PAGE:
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How to Fire an Employee Who is UnderperformingUnless you model your management style on Donald Trump’s persona on “The Apprentice,” you probably don’t relish the idea of telling an employee, “You’re fired.” Letting an employee go who isn’t performing well is never an easy task, but it is an important part of being a manager and running an effective workplace.

Listen to the advice from some management and HR experts on the best practices for dismissing an employee in a fair and compassionate way.

4 Tips on How to Fire an Employee

1. Outline performance management guidelines from the beginning.

Make the workplace run more smoothly for you and your employees by clearly stating what they are expected to accomplish and what the measures of success are. If an employee is falling short of these guidelines, don’t put off addressing the problem.

Advice from the New York Times small business blog:

Before I hire people, I have a clear idea of what I want them to do, how their performance will contribute to my success, and under what circumstances I will be unwilling to continue with their employment. In other words, I define boundaries. They are of two sorts: rules having to do with how the employee performs and rules having to do with how the business performs… This constitutes our employee handbook, and, while I wrote it, it has been vetted by labor lawyers. We give two copies of it to new hires, tell them to read it, and then have them sign a receipt saying that they have read and understood it, and that they agree to follow the rules we have laid out.

2. Firing should be the last step in the performance management process.

If you are having problems with an employee, the best approach is to address them early and often before they get worse. Have an honest conversation with the employee and set clear expectations for what must change and when. Outline what the consequences will be if these expectations are not met, and make the employee accountable for changes.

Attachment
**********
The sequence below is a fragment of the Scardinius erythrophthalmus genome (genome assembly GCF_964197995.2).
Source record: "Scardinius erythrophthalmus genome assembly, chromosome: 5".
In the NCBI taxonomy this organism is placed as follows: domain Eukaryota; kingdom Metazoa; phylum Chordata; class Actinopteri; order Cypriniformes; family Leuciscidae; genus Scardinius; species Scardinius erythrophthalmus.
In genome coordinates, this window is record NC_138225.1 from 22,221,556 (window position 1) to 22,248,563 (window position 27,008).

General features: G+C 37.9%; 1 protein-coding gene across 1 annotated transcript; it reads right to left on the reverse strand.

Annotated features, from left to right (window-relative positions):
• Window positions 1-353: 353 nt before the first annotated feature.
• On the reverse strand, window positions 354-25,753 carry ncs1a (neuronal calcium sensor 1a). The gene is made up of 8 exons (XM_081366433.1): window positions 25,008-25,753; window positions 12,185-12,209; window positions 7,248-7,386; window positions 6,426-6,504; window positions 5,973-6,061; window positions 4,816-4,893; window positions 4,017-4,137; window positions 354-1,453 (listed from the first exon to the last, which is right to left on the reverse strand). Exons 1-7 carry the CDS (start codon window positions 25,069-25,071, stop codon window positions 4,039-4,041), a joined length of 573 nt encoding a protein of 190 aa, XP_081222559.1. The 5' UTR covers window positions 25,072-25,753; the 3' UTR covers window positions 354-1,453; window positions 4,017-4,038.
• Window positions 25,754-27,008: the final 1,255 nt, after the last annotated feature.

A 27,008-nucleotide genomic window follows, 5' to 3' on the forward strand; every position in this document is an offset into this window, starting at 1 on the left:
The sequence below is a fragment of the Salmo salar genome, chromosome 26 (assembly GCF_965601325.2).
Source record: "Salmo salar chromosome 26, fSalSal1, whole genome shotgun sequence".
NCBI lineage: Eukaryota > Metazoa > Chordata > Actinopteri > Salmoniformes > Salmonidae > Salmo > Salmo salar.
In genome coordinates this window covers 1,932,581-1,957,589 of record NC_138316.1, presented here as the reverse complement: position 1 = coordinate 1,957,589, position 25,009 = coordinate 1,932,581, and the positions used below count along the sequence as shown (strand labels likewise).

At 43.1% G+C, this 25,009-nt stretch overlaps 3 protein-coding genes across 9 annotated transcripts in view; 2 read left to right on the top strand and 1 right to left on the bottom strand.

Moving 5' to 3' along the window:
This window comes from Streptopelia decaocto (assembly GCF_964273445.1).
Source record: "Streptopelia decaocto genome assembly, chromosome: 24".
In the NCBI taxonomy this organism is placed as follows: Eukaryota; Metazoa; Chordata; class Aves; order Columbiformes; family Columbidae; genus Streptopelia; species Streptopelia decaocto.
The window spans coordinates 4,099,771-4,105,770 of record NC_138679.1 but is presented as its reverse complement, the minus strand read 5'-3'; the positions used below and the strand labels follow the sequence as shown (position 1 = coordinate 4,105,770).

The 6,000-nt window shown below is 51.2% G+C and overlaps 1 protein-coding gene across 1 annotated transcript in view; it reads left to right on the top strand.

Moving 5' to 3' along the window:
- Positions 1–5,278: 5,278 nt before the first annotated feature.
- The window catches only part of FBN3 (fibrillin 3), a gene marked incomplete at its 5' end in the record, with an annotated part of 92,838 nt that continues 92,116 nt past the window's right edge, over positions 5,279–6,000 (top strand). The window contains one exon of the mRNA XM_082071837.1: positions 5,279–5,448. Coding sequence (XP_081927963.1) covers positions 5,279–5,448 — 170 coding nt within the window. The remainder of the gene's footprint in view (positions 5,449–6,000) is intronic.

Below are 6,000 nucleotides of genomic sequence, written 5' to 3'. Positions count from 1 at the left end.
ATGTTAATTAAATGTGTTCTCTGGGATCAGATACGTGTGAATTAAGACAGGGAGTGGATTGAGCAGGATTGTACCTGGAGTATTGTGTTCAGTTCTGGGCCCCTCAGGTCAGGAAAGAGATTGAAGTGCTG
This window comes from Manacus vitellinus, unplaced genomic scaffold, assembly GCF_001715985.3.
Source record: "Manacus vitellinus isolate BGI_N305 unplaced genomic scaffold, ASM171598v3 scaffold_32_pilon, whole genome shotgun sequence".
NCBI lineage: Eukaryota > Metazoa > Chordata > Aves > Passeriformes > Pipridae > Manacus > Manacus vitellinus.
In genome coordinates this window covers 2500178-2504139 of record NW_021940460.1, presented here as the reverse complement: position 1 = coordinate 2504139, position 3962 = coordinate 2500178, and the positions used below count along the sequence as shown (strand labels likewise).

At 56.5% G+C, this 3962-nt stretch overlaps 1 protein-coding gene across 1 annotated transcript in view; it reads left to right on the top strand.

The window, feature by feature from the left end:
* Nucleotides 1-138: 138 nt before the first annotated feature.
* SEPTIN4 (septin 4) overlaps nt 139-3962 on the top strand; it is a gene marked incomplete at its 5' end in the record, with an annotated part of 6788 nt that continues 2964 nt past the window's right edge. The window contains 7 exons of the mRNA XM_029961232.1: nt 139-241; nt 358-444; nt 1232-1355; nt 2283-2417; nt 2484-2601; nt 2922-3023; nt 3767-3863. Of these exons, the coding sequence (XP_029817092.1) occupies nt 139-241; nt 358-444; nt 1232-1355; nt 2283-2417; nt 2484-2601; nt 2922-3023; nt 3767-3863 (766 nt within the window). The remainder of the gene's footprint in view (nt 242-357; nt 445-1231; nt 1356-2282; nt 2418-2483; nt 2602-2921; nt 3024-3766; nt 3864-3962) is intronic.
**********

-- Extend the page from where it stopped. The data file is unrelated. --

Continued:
Advice from Inc. Magazine:

Engage the employee in problem-solving, asking questions to ferret out the causes and possible solutions. Give the employee the opportunity to establish a plan of action to turn things around, incorporating milestones and measurable steps toward success. This also gives him ownership of the problem rather than you telling him what needs to be done, which leaves the responsibility on your back. After the employee has been given the opportunity to succeed, and if he has shown himself to be unable or unwilling to make the changes necessary for success, he already should be aware that dismissal is the inevitable result of his inaction or lack of success.

If you do have to fire the employee, he or she should be prepared for it and you will know that you have handled the situation correctly.

Advice from the Ask a Manager blog:

A firing should (almost) never come as a surprise. Ideally, a firing should be the final installment in a conversation that has been ongoing. The employee has been clearly told about the problems and what needs to change, warned that the progress isn’t what it needs to be, and explicitly told that his or her job is in jeopardy if specific changes don’t occur. When the termination conversation happens, it’s more of a wrap-up than anything else; it shouldn’t be a surprise.

3. Know the law and your liability.

Make sure that you are terminating an employee for the right reasons and are not violating any laws. If you have any questions about how to fire an employee or your possible liability in the situation, consult your attorney in advance.

From the FOX Small Business blog:

Both hiring and firing an employee comes with legal responsibilities. Under Equal Employment Opportunity laws, you cannot fire an employee on the basis of race, color, religion, sex, national origin, and status as an individual with a disability or protected veteran. If your company has over 100 employees and is downsizing significantly, you will have to comply with the Worker Adjustment and Retraining Act (WARN), which requires at least 60 days of advanced written notice to employees.

4. Be clear but kind.

Don’t beat around the bush when you let an employee go. It is bound to be a painful conversation for everyone involved, so don’t make it worse by dragging it out or giving false hope that the outcome can be changed. Be direct and compassionate, and remain calm even if the employee becomes upset or emotional.

Advice from the human resources blog:

Be straight forward. Tell the employee her job is terminated. Tell the employee the reason for the employment termination. Be civil, concise, and compassionate. Respect the person’s dignity. Allow her to speak if she wants to and ask any questions she may have. You may even engage in some discussion about what went wrong in the employment relationship… At no point, however, allow the person to think you might be “talked out of” the decision to terminate her employment.

What is your advice for how to fire an employee? Share your two cents in the comments.

Learn more about EDSI’s performance management courses

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